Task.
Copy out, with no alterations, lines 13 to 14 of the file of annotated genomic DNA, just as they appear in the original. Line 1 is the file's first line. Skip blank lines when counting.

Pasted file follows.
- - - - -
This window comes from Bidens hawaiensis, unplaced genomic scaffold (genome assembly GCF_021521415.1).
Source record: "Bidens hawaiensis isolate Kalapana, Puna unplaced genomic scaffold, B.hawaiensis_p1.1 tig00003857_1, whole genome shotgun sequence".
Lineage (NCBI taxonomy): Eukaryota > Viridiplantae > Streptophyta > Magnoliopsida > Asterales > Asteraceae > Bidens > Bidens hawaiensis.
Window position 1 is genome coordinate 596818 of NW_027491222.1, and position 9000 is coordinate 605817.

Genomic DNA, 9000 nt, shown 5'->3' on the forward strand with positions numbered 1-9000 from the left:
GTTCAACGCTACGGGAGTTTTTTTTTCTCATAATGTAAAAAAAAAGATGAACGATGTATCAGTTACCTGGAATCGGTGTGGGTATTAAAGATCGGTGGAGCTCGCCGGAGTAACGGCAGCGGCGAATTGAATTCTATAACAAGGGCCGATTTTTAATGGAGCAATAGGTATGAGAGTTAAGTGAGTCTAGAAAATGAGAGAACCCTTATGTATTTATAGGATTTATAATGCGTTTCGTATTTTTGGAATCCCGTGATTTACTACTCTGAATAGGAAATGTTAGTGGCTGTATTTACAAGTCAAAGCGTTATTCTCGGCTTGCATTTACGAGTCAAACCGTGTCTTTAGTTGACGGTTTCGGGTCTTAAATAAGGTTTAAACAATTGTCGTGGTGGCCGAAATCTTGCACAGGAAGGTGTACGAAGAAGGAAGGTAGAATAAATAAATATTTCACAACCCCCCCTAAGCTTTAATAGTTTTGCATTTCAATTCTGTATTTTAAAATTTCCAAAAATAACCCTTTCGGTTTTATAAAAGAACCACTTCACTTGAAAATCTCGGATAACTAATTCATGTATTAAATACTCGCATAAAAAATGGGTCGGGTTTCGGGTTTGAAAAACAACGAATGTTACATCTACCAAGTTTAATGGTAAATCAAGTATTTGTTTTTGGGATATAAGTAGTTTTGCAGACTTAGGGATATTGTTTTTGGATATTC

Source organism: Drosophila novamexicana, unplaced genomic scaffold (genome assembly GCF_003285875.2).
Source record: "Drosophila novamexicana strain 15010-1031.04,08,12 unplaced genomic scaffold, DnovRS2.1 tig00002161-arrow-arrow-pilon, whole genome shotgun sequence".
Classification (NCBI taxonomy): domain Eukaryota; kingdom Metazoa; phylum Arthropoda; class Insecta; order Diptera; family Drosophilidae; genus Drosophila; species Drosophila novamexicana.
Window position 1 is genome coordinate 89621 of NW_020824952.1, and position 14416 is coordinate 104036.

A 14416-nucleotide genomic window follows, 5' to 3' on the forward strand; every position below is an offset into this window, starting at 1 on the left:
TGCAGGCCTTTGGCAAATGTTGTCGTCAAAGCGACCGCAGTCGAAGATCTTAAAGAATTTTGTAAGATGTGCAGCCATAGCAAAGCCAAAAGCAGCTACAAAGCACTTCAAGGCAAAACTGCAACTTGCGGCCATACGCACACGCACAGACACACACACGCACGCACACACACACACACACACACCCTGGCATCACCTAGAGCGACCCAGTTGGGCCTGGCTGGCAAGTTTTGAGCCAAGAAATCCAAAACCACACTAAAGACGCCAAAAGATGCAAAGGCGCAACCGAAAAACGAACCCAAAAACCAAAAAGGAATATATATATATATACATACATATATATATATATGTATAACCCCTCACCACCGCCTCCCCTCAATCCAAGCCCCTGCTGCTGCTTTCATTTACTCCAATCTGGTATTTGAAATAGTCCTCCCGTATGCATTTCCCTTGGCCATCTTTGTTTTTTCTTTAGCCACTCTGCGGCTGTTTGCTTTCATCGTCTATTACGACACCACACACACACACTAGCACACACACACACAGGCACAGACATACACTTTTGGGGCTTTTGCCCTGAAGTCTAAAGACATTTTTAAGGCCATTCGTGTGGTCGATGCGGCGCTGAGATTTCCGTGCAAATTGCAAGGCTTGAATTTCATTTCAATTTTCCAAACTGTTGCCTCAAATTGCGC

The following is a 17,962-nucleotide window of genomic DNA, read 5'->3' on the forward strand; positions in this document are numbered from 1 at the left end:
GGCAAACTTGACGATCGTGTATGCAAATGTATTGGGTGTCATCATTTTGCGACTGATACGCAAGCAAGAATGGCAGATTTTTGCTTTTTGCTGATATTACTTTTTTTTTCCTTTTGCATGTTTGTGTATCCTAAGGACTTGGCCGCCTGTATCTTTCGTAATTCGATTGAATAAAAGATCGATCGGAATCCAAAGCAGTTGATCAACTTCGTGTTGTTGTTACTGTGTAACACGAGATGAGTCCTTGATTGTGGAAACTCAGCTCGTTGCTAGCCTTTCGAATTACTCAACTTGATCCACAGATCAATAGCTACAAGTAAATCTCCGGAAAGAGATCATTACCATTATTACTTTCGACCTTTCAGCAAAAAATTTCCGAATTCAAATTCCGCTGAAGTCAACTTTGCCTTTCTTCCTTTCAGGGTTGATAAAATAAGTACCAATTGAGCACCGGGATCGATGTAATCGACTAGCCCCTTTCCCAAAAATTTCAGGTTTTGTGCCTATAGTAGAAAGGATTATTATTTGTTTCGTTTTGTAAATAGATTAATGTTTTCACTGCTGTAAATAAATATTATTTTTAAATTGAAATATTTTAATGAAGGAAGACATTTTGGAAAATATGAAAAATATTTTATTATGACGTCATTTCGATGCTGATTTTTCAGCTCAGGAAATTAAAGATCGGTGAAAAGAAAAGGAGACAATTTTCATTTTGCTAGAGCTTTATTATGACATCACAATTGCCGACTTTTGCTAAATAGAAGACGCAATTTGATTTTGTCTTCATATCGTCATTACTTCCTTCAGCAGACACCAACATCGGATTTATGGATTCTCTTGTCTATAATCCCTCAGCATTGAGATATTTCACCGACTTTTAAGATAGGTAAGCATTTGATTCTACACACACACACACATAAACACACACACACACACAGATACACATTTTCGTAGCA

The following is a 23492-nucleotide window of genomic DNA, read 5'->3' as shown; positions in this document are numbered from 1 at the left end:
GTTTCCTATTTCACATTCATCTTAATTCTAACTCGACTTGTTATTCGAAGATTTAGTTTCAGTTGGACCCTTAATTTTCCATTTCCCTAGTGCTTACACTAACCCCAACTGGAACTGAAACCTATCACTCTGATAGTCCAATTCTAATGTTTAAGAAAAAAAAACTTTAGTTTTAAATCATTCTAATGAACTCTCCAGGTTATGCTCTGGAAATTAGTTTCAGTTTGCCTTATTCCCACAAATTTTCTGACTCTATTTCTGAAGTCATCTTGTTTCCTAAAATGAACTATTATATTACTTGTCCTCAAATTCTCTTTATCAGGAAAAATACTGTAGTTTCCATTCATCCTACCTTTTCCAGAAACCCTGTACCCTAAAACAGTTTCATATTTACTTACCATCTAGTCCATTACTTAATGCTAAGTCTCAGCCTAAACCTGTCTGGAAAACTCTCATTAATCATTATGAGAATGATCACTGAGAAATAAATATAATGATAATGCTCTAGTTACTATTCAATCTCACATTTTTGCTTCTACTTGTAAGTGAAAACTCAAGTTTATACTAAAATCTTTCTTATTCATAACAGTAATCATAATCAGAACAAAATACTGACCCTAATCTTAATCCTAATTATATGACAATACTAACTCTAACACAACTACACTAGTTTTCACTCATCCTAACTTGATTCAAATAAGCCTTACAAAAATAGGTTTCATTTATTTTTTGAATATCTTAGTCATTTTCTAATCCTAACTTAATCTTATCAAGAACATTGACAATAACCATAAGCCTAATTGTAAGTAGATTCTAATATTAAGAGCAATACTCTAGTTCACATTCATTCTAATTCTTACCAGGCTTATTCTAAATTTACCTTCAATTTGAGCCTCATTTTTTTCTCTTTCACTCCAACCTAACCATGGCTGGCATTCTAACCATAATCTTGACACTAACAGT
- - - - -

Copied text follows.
The following is a 17,962-nucleotide window of genomic DNA, read 5'->3' on the forward strand; positions in this document are numbered from 1 at the left end:
GGCAAACTTGACGATCGTGTATGCAAATGTATTGGGTGTCATCATTTTGCGACTGATACGCAAGCAAGAATGGCAGATTTTTGCTTTTTGCTGATATTACTTTTTTTTTCCTTTTGCATGTTTGTGTATCCTAAGGACTTGGCCGCCTGTATCTTTCGTAATTCGATTGAATAAAAGATCGATCGGAATCCAAAGCAGTTGATCAACTTCGTGTTGTTGTTACTGTGTAACACGAGATGAGTCCTTGATTGTGGAAACTCAGCTCGTTGCTAGCCTTTCGAATTACTCAACTTGATCCACAGATCAATAGCTACAAGTAAATCTCCGGAAAGAGATCATTACCATTATTACTTTCGACCTTTCAGCAAAAAATTTCCGAATTCAAATTCCGCTGAAGTCAACTTTGCCTTTCTTCCTTTCAGGGTTGATAAAATAAGTACCAATTGAGCACCGGGATCGATGTAATCGACTAGCCCCTTTCCCAAAAATTTCAGGTTTTGTGCCTATAGTAGAAAGGATTATTATTTGTTTCGTTTTGTAAATAGATTAATGTTTTCACTGCTGTAAATAAATATTATTTTTAAATTGAAATATTTTAATGAAGGAAGACATTTTGGAAAATATGAAAAATATTTTATTATGACGTCATTTCGATGCTGATTTTTCAGCTCAGGAAATTAAAGATCGGTGAAAAGAAAAGGAGACAATTTTCATTTTGCTAGAGCTTTATTATGACATCACAATTGCCGACTTTTGCTAAATAGAAGACGCAATTTGATTTTGTCTTCATATCGTCATTACTTCCTTCAGCAGACACCAACATCGGATTTATGGATTCTCTTGTCTATAATCCCTCAGCATTGAGATATTTCACCGACTTTTAAGATAGGTAAGCATTTGATTCTACACACACACACACATAAACACACACACACACACAGATACACATTTTCGTAGCA